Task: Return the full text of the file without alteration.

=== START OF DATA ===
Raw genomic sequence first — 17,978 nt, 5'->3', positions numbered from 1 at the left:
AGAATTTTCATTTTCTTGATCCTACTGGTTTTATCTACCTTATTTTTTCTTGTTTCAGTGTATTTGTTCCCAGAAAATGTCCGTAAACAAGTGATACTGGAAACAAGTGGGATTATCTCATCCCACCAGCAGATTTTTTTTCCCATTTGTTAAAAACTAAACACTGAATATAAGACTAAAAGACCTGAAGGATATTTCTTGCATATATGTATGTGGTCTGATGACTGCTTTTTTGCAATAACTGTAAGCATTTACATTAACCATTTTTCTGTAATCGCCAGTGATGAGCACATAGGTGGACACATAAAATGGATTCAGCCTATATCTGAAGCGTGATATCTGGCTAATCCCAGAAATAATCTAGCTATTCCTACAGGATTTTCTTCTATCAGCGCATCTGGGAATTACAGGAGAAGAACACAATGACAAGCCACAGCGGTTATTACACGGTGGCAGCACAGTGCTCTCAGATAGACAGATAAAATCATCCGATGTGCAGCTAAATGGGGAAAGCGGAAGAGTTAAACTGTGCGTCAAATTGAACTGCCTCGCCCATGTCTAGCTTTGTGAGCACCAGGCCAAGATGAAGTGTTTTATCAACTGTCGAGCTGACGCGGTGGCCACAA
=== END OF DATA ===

Raw genomic sequence first — 17,978 nt, 5'->3', positions numbered from 1 at the left:
AGAATTTTCATTTTCTTGATCCTACTGGTTTTATCTACCTTATTTTTTCTTGTTTCAGTGTATTTGTTCCCAGAAAATGTCCGTAAACAAGTGATACTGGAAACAAGTGGGATTATCTCATCCCACCAGCAGATTTTTTTTCCCATTTGTTAAAAACTAAACACTGAATATAAGACTAAAAGACCTGAAGGATATTTCTTGCATATATGTATGTGGTCTGATGACTGCTTTTTTGCAATAACTGTAAGCATTTACATTAACCATTTTTCTGTAATCGCCAGTGATGAGCACATAGGTGGACACATAAAATGGATTCAGCCTATATCTGAAGCGTGATATCTGGCTAATCCCAGAAATAATCTAGCTATTCCTACAGGATTTTCTTCTATCAGCGCATCTGGGAATTACAGGAGAAGAACACAATGACAAGCCACAGCGGTTATTACACGGTGGCAGCACAGTGCTCTCAGATAGACAGATAAAATCATCCGATGTGCAGCTAAATGGGGAAAGCGGAAGAGTTAAACTGTGCGTCAAATTGAACTGCCTCGCCCATGTCTAGCTTTGTGAGCACCAGGCCAAGATGAAGTGTTTTATCAACTGTCGAGCTGACGCGGTGGCCACAA